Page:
BBC1 - 26th April 2008 - 6.20pm
You know, I have a love-hate relationship with technology. I'm sure those Sontarans put the mockers on my viewing of this episode. The Sky box crashed after failing to record the episode tonight. When satellite boxes fail I'd definitely class myself as one of the many Britons who have a prevailing pessimistic disposition towards technology. And Doctor Who has always enjoyed fuelling this disappointment with its own take on the perils of new technologies and new ideas. Just look at what the new series has already managed to blemish; mobile phone networks, bluetooth attachments, power stations, computers; and now the much maligned Sat-Nav, the evils of cloning and catalytic converters.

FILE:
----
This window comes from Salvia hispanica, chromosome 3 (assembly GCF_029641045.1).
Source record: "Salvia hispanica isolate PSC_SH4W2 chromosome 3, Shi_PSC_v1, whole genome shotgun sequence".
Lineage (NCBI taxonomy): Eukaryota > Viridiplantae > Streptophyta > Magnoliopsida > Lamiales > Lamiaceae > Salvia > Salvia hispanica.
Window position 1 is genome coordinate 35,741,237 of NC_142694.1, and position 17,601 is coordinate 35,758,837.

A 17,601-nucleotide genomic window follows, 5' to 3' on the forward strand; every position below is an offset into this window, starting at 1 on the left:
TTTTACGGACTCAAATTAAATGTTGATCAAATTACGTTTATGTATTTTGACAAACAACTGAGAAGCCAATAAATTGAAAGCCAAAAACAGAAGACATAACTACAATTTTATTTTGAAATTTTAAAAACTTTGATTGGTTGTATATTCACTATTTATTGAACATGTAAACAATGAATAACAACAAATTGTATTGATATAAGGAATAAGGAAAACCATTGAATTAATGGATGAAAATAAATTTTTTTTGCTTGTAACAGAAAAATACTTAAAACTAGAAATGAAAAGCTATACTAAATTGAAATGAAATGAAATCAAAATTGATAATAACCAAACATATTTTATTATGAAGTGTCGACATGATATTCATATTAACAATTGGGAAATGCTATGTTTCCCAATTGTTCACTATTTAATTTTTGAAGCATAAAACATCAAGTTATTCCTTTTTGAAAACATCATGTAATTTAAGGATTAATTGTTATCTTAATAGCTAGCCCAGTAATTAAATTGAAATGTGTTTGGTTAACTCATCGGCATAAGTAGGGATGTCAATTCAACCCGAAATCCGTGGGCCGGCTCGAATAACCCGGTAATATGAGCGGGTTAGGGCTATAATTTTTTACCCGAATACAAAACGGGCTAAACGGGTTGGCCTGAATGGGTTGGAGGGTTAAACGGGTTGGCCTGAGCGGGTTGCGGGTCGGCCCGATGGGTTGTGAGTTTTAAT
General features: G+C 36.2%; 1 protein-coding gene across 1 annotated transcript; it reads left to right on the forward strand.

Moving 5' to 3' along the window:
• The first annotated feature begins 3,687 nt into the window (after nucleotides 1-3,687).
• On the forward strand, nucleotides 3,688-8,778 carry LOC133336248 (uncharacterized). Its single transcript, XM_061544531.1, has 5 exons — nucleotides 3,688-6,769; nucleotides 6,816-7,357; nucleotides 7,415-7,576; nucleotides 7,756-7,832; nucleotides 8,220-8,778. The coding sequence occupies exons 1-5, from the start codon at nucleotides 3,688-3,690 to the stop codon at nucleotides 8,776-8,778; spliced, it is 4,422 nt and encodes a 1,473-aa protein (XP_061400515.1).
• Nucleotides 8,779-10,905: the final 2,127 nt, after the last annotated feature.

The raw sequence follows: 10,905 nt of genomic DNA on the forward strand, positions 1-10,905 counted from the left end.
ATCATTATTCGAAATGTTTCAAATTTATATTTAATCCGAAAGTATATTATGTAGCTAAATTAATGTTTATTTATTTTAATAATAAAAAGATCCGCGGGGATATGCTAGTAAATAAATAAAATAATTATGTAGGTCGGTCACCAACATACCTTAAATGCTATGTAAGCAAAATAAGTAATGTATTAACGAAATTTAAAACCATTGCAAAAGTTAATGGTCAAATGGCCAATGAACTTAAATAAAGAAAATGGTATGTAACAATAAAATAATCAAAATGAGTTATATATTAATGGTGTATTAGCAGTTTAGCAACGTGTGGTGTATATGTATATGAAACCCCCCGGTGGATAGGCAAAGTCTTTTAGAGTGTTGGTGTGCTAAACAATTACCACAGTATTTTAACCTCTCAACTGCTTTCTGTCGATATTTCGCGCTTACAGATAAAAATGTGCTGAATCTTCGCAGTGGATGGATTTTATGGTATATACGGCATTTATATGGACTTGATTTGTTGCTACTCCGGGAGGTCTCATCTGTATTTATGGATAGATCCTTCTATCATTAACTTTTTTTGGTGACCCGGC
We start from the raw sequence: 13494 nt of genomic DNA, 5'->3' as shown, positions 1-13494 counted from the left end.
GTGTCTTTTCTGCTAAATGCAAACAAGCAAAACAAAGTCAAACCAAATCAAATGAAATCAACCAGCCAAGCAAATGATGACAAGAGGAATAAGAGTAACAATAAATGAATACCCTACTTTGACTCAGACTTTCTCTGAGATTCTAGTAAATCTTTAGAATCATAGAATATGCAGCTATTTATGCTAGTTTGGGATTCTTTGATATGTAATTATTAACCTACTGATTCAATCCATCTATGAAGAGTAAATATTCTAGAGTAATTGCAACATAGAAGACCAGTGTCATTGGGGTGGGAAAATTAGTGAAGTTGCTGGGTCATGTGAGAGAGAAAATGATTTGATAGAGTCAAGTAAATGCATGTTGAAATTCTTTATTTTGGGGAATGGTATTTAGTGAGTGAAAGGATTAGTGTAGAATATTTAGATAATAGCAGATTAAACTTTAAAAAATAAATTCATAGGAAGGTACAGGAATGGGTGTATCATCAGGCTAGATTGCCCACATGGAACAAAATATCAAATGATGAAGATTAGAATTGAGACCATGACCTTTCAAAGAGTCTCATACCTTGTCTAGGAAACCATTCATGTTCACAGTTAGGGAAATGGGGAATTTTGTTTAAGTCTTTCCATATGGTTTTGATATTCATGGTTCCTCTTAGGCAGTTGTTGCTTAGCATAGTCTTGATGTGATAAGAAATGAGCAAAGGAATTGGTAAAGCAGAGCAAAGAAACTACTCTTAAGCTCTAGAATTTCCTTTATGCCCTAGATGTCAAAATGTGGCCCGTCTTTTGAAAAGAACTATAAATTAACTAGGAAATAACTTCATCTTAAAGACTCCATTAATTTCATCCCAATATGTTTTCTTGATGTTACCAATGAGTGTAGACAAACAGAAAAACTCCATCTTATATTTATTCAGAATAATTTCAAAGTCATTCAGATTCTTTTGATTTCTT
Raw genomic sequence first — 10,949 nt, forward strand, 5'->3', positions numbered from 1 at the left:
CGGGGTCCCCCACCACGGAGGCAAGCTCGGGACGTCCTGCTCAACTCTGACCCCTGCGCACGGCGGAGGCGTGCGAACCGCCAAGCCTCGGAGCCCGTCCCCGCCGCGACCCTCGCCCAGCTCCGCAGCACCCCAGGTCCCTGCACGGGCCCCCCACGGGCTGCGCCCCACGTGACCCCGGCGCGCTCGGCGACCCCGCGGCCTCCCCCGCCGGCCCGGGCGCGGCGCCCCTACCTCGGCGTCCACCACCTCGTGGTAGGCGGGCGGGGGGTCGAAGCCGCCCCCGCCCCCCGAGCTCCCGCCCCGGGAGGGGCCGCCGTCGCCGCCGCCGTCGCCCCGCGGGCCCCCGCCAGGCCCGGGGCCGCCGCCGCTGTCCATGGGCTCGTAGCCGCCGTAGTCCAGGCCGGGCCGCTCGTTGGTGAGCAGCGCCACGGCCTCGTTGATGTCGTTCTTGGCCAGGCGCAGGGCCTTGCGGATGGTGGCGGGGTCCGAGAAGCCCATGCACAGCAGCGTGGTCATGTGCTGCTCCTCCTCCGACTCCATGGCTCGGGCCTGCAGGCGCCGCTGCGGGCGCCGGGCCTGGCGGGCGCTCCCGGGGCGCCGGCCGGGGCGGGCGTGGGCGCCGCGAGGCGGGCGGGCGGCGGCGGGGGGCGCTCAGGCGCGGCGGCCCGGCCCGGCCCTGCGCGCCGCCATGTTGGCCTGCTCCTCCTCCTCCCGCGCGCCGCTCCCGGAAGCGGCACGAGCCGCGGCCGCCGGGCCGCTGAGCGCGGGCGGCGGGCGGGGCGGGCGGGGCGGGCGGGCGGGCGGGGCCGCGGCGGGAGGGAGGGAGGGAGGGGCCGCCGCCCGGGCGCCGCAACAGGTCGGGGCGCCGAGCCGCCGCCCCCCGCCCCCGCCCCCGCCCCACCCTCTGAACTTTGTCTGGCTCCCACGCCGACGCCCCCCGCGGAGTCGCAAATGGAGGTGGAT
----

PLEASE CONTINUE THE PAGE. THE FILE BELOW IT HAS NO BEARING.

In fact, 'The Sontaran Stratagem' is honestly so in love with the relative merits, both good and bad, of new technology its like it's taken it out on a date and then thrown a drink over its head for not getting down on one knee to propose. Here we are talking about technological might and the abuse of power and how innovations can offer individuals considerable influence outside of industry in the course of human affairs. The Rattigan Academy, with Ryan Sampson's Luke Rattigan coming on all Bill Gates to a bunch of genius kids, is pretty much about how technology devcelops autonomously. It feeds on itself and becomes irresistible to consumers who simply don't consider the responsibility that goes hand in hand with new developments. Luke Rattigan, an unfortunate 'boy genius' SF cliche, is someone we should be scared of. He's essentially practicising a form of eugenics and his Academy is pure Robert Klark Graham, the American millionaire who tried to collect sperm from Nobel laureates and breed an entire generation of geniuses, and that other pariah William Shockley, a giant of Silicon Valley and one of Graham's 'offspring'. Trouble is, Ryan Sampson plays it just like so many other cliched child geniuses in film and television (yes, I'm looking at you Sarah Jane Adventures) and Helen Raynor's writing barely addresses these ideas that its rather disappointing.